A Minnesota Court of Appeals panel today ruled that surveillance video on Metro Transit buses is public information and ordered video released to a Twin Cities TV station.
KSTP sought the video as part of a story about bus drivers, in which two were involved in separate and unrelated incidents.
In one, bus driver, Andrew Solovjos crashed near Lake Calhoun in Minneapolis with passengers on board.
In another, a driver had a fight with a bicyclist.
KSTP reporter Jay Kolls requested the video, but the Metropolitan Council, which runs Metro Transit, claimed the video is personnel data and can’t be released because it had been reviewed for “investigatory and disciplinary purposes.” Neither bus driver was disciplined.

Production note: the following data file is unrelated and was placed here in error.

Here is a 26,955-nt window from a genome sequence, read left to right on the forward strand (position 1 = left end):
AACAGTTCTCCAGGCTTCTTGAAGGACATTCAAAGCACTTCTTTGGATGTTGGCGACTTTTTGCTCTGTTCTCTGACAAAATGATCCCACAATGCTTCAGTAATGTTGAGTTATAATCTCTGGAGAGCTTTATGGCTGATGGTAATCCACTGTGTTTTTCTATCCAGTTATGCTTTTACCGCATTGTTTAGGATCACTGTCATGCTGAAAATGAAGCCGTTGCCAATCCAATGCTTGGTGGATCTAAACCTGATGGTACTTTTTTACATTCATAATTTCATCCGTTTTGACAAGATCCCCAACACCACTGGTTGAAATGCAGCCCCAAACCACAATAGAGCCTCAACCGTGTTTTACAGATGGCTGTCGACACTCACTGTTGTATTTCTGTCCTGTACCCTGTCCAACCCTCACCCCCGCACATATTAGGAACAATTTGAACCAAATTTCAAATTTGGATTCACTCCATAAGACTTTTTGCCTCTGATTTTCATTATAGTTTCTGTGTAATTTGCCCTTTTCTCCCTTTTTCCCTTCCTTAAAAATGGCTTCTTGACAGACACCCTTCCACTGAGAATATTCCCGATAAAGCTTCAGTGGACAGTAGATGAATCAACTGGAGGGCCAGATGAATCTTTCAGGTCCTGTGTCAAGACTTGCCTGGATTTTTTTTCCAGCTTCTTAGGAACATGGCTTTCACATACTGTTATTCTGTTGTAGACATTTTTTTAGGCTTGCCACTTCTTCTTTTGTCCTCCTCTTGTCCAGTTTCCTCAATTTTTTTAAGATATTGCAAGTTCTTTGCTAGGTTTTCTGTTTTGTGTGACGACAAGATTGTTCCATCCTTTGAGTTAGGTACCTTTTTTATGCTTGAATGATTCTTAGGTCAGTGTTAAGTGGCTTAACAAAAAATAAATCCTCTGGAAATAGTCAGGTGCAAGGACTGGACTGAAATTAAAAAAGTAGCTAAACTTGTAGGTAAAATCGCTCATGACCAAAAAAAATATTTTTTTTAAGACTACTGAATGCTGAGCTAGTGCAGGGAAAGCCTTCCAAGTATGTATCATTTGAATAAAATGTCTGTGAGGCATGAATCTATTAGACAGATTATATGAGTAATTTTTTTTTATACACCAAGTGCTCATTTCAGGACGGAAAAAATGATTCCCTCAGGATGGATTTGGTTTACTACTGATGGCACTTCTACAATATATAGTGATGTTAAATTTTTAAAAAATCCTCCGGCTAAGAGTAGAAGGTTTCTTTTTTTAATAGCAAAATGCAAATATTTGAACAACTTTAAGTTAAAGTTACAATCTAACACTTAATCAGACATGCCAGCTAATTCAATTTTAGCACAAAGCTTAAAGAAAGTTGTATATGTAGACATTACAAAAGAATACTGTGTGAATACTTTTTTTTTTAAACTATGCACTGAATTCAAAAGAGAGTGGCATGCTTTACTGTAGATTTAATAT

“These video recordings serve ‘a variety of service and safety-related functions for the agency,'” Judge Margaret
Church Chutich ruled today (pdf).
These purposes presumably include criminal investigations, accident investigations, monitoring passenger behavior and needs, as well as evaluating the performance of personnel.
Video recordings from public buses are maintained for a variety of reasons. Although the video recordings were eventually downloaded and used to review the bus drivers’ conduct, that investigatory use does not mean that the video recordings became ‘personnel data.
Church said when a bus driver is on the job, “the driver’s actions are hardly private; how a driver performs his duties is highly visible to passengers, and even to nearby pedestrians and motorists.”